The Future of AI-Driven Contact Center in the Business

When I mention contact centers to many people in the dental industry, their minds immediately roll to series of failed programs that have over-promised and under-delivered. Some think of the old fashioned answering service or the .com call centers that exploded in the late 90s and early 2000s, but the modern contact center is so much more.

Contact centers offer unified communications over inbound/outbound calling, instant messaging, emailing, chatting on webpage links etc. This ability to respond and generate communications is vital to handle media generated leads on a 24/7 basis. Though some in the industry do not believe it, contact center features are not the future, but the present expectation of the social media public.

Now artificial Intelligence (AI) is on the near horizon and many contact center users are wondering how it will affect their future. Currently, many of you are already interacting with chat-bots without being aware of it. When you respond to a chat invitation and someone immediately addresses asking how he/she can help you, that is probably a bot. It captures you with its instant response, but then you notice you have to wait for a minute or two for the authentic chat to begin. What marketers know is that people crave live conversation, and the bot gives that illusion, and although you may have to wait, you probably will. Such is the power of the bot. Until the bot can learn to actually think and communicate, its power is limited and utilitarian.

Campaigns of any kind (marketing or political) can create an army of bots to make them seem much larger than they are. Also, until algorithms are corrected, these bots can give the illusion of a mass following which will help drive SEO (search engine optimization) numbers, thereby justifying your social media marketers’ hefty monthly bill. However, that is a story for another time.

Customer service centers have led the movement in the adoption of new technologies that foment caller assistance and quick resolution to problems. The invention of the IVR (interactive voice response) system revolutionized call center operation. If you don’t know what it is, well just think of menu driven phone trees that are a daily part of our lives (“Press 1 for English, press 2 for Spanish, if you know the extension of the person you are trying to reach, enter that extension now…”) They are pretty old technology but were a quick, inexpensive way to route callers to the right person with no human intervention. Obnoxious for certain, but still not dangerous.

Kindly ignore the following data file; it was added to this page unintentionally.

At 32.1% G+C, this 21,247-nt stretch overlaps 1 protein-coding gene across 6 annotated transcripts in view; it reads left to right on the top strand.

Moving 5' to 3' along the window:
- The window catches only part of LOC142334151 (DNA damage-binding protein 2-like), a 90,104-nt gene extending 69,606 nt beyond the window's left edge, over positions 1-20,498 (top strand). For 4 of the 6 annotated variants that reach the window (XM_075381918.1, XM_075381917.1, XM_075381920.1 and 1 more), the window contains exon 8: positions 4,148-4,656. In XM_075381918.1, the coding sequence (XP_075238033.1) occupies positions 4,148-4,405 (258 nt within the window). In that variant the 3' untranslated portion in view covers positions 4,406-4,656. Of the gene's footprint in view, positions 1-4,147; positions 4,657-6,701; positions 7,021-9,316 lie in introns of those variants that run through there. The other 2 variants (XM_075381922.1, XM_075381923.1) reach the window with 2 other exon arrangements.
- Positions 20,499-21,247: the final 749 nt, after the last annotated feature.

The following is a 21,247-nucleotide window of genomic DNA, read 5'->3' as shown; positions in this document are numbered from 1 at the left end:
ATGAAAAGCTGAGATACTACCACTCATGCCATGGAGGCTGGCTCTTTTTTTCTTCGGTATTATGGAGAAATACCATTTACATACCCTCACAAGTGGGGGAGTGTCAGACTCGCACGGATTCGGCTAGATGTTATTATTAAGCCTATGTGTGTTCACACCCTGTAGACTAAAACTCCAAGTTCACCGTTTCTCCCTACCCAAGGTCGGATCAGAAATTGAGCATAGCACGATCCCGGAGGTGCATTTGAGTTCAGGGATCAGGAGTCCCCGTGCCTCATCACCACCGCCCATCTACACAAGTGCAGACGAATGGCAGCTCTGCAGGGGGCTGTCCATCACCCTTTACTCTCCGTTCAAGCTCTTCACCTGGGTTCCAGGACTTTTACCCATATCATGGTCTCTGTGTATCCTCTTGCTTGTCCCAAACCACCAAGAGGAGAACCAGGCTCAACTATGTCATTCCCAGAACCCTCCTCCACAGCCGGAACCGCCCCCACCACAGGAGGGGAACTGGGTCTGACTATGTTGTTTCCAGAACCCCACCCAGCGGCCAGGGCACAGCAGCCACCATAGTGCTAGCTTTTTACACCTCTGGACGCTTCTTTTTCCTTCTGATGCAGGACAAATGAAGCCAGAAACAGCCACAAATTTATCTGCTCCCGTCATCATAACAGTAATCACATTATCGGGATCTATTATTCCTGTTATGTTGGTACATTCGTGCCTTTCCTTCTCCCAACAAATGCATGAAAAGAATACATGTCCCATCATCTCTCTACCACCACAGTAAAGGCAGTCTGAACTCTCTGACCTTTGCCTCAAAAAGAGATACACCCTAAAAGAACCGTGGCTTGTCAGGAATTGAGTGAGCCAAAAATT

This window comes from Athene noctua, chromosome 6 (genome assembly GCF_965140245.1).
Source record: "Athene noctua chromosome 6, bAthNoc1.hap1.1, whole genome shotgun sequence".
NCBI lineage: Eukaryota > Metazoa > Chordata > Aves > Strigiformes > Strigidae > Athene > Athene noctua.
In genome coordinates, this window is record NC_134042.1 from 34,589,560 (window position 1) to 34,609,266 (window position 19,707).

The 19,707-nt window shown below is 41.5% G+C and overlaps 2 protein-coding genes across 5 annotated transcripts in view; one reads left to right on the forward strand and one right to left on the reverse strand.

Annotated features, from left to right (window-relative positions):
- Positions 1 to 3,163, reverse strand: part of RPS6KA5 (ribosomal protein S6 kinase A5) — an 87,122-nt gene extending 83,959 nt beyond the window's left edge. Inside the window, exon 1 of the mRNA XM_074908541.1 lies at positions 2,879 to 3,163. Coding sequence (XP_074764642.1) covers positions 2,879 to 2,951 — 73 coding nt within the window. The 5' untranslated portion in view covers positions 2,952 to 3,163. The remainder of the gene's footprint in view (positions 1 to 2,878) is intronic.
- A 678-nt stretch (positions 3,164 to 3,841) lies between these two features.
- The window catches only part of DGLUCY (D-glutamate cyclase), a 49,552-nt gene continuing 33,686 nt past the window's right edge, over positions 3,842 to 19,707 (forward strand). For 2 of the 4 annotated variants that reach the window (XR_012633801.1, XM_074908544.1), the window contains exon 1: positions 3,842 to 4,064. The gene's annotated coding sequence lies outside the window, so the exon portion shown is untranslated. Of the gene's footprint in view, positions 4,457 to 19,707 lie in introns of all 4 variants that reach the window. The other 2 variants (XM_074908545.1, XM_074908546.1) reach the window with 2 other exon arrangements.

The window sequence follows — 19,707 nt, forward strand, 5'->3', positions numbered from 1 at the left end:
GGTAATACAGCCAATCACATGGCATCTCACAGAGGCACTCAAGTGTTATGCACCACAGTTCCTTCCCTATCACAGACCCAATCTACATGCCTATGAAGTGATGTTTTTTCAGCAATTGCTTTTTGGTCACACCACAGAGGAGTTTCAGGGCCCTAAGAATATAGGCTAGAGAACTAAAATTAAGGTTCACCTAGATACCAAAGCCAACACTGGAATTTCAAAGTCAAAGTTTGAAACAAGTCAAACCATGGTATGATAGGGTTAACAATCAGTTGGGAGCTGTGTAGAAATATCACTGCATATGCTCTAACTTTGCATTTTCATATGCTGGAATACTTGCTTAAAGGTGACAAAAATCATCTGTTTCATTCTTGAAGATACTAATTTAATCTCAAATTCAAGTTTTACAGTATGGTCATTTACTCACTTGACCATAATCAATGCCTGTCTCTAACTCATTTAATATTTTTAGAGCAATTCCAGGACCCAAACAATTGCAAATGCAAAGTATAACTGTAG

Call center technology has come a long way since then, and AI is pushing the envelope. Bots are just the tip of the iceberg. The futurist’s goal is that someday artificial intelligence programs will be able to handle an unlimited number of calls with a very high resolution rate, and callers will never know they have spoken with a machine. The days of that future are inevitable. The social and economic considerations of AI will be provocative and profound. Questions of work, distribution of wealth, all the social contracts that have evolved over the centuries will be tested. This is the main reason people are so troubled about AI technology. Science fiction writers wonder if it can be controlled. I wonder if we can control ourselves when it comes to applying it in the most prudent way possible. Ethics, insight and moderation will be key.

So, will the call center of the future be a black box that replaces an entire segment (or many segments) of our economy? Will an AI program be able to monitor the breath patterns and heartrate of the caller to know exactly what to say to make a sale? Will such a program learn to manipulate the unaware caller? Maybe, in the end, however, it is just another tool in the box. Most services will be beneficial to both caller and call center, like instant translations, instantly accessed information and much more efficient routing to the people who have the final say.

I am convinced that call centers will remain human-centered and exist to offer the best help to their callers. Technology will progress, and issues will come up, and new protocols may need to be developed to protect the rights of the caller, but if the benefit and wellbeing of the customer is the guiding precept, then all will be well.

John Ross